Category Archives: Social Justice

My Neighbor, Myself

Our next door neighbors have been having some hard times. Jane, the mom, hurt herself six months or so ago by falling down some broken stairs, busted her tailbone. She’s been in a lot of pain, can’t walk too well, and has been out of work since then. She was recuperating, and then she fell again, in the house again. 

The house is a mess, a rental property and not well-maintained, but it was all she could afford. Since she hurt herself the owner has been trying to get her to move out, but she doesn’t have the money to go anywhere else. So, they are involved in some litigation, or threats of litigation. I imagine that the owner wants to sell the house now, as I’m pretty sure she’s lost her homeowner’s insurance. But she can’t really kick Jane out, given that her slumlord ways were the reason that Jane got hurt in the first place. 
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DNC Saturday: Elitches Welcome Party

Thanks to our friend Jayne we got some tickets to the big press welcome party at Elitches (Denver’s biggest amusement park, located in the Central Platte Valley near downtown). Thousands of people, music, local politicos, free beer and food. Most of our evening was spent watching adults playing midway games for free, and then walking around like oversized 8 year olds with their collection of stuffed animals.

The welcome address was in the Elitches theater, where we were kept at a very safe distance from those making their presentations. Like, several hundred feet away. Apparently, the event was designed to cater to the 20 or 30 photographers with press passes.

Okay, you can’t see much in that panorama, so here’s as good a close up as I could come by from the cheap seats. If you squint you can see our governor Bill Ritter, mayor John Hickenlooper, Senator Ken Salazar, and attorney Steve Farber, who is apparently responsibly for raising a lot of the 50 million bucks it took to bring this party to town.

At least the speeches were mercifully short, and there was one of the best national anthems I’ve heard (sung by the performers at PhaMaLy), and some great dancing in full regalia by representatives of the Southern Ute, Ute Mountain, and Northern Ute tribes. Unfortunately, we were too far away to get a decent photo.

Once the official presentation was over we were treated to a performance by the Flobots. The Flobots offer a high energy combination of rap and rock with a classical flair (really!), and their politics are terrific. Fortunately, the crowd was allowed to get down to the stage during their performance.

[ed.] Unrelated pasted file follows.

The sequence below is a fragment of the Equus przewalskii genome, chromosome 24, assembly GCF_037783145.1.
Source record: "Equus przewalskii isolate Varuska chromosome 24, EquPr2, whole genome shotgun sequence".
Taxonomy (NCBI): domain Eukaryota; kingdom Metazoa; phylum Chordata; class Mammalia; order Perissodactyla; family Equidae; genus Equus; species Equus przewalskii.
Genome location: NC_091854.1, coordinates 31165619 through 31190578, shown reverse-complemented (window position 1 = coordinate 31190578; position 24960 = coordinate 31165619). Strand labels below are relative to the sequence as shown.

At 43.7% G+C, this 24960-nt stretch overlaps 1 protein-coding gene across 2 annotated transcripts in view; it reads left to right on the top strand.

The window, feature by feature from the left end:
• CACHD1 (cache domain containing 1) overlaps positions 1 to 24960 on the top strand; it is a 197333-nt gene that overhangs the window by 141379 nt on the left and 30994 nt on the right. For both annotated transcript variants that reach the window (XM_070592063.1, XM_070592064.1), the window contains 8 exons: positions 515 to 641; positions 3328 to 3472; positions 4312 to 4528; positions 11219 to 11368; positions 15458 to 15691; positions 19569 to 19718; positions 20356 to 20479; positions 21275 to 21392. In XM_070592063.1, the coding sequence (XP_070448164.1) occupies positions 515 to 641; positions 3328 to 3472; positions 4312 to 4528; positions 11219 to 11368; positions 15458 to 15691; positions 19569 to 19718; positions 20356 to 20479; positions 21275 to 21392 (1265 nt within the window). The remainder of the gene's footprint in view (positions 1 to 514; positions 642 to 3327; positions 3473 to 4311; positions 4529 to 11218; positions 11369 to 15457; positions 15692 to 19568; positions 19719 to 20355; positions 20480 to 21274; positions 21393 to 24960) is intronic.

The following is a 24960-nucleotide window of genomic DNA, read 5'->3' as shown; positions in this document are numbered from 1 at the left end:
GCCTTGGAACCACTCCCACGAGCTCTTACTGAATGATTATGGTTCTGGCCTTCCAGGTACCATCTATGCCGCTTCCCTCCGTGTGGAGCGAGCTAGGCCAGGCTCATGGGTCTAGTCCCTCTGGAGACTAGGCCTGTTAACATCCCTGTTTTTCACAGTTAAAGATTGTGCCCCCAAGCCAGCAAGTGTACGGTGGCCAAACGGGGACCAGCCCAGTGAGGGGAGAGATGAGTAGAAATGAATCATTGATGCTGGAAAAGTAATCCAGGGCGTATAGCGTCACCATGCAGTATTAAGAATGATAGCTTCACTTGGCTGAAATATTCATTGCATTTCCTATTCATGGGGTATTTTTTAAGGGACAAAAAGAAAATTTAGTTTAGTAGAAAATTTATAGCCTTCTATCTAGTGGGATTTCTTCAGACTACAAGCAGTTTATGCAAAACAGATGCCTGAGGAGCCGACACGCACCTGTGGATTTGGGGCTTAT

Regarding their intentions for the convention, they put out this statement on their website:

During the DNC we will seek to embody the change we wish to see in the world by behaving as citizens of an America that does not yet exist. We invite you to join us.

You have to love a band that quotes Langston Hughes:

“America never was America to me, and yet I swear this oath – America will be!”

The evening ended up with enough fireworks to scare the dog, who was cooped up in the house a half mile away.

animal cruelty and the food supply

There are a lot of reasons to eat less meat, including personal health, the impact on climate change, and other environmental impacts, including pesticides and waste in rivers and waste in the water table.

And then there’s the issue of factory farms in general, and the question of how to assure that giant meat producers follow standards of quality and ethics. Large corporations, with a focus on the bottom line, place tremendous pressure on their employees to engage in unsafe and unethical practices. These bring out other concerns, including broader health concerns and the treatment of animals.

Today, the USDA announced the recall of 143 million pounds of beef produced by Westlake/Hallmark, based on the evidence presented in the following video, produced by an undercover reporter for the Humane Society of the United States. Before you watch it, you should know this video is one of the most disturbing things I’ve seen in a very long time.

In this facility, cattle who cannot stand on their own are lifted, rolled and speared by forklifts. Another has water shot into its nostrils to simulate drowning (cattle waterboarding, I suppose), and others are beaten in a routine and horrifying way. All in order to get sick cattle passed by the inspectors so they can be put into our food supply.

Unfortunately, most of the meat produced at this facility has already been eaten, and much of it (perhaps 37 million pounds) by children through school lunch programs. Two employees have been fired and charged with animal cruelty, but there are clearly deeply entrenched problems within this industry that aren’t addressed by punishing a couple of workers on the line. All in all, a deeply disturbing episode.

The Designers Accord

I joined the Designers Accord this past week.

What is the Designers Accord? According to founder Valerie Casey, it “is a call to arms for the creative community to reduce the negative environmental and social effect caused by design.”

I think of it as a more modern version of the hippocratic oath for designers. It’s not just a call to arms, it’s a code of ethics, a responsibility to think through every decision you make as a designer with as much perspective as you can muster.